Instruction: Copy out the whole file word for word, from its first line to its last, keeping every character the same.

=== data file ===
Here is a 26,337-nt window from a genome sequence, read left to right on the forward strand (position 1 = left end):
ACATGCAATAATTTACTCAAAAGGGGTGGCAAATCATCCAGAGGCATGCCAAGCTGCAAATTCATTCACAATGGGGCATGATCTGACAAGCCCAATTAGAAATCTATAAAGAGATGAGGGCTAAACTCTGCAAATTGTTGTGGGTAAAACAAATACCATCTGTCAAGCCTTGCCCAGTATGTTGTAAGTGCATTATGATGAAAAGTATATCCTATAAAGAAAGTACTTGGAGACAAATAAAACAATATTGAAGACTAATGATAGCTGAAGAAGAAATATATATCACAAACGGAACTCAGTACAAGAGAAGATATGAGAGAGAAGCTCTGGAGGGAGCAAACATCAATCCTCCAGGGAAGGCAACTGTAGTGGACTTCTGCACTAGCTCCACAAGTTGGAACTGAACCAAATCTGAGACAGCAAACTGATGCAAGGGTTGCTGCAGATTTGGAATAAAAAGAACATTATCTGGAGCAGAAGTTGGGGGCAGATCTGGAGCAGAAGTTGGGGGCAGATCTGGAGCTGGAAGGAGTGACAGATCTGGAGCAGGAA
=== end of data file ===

Here is a 26,337-nt window from a genome sequence, read left to right on the forward strand (position 1 = left end):
ACATGCAATAATTTACTCAAAAGGGGTGGCAAATCATCCAGAGGCATGCCAAGCTGCAAATTCATTCACAATGGGGCATGATCTGACAAGCCCAATTAGAAATCTATAAAGAGATGAGGGCTAAACTCTGCAAATTGTTGTGGGTAAAACAAATACCATCTGTCAAGCCTTGCCCAGTATGTTGTAAGTGCATTATGATGAAAAGTATATCCTATAAAGAAAGTACTTGGAGACAAATAAAACAATATTGAAGACTAATGATAGCTGAAGAAGAAATATATATCACAAACGGAACTCAGTACAAGAGAAGATATGAGAGAGAAGCTCTGGAGGGAGCAAACATCAATCCTCCAGGGAAGGCAACTGTAGTGGACTTCTGCACTAGCTCCACAAGTTGGAACTGAACCAAATCTGAGACAGCAAACTGATGCAAGGGTTGCTGCAGATTTGGAATAAAAAGAACATTATCTGGAGCAGAAGTTGGGGGCAGATCTGGAGCAGAAGTTGGGGGCAGATCTGGAGCTGGAAGGAGTGACAGATCTGGAGCAGGAA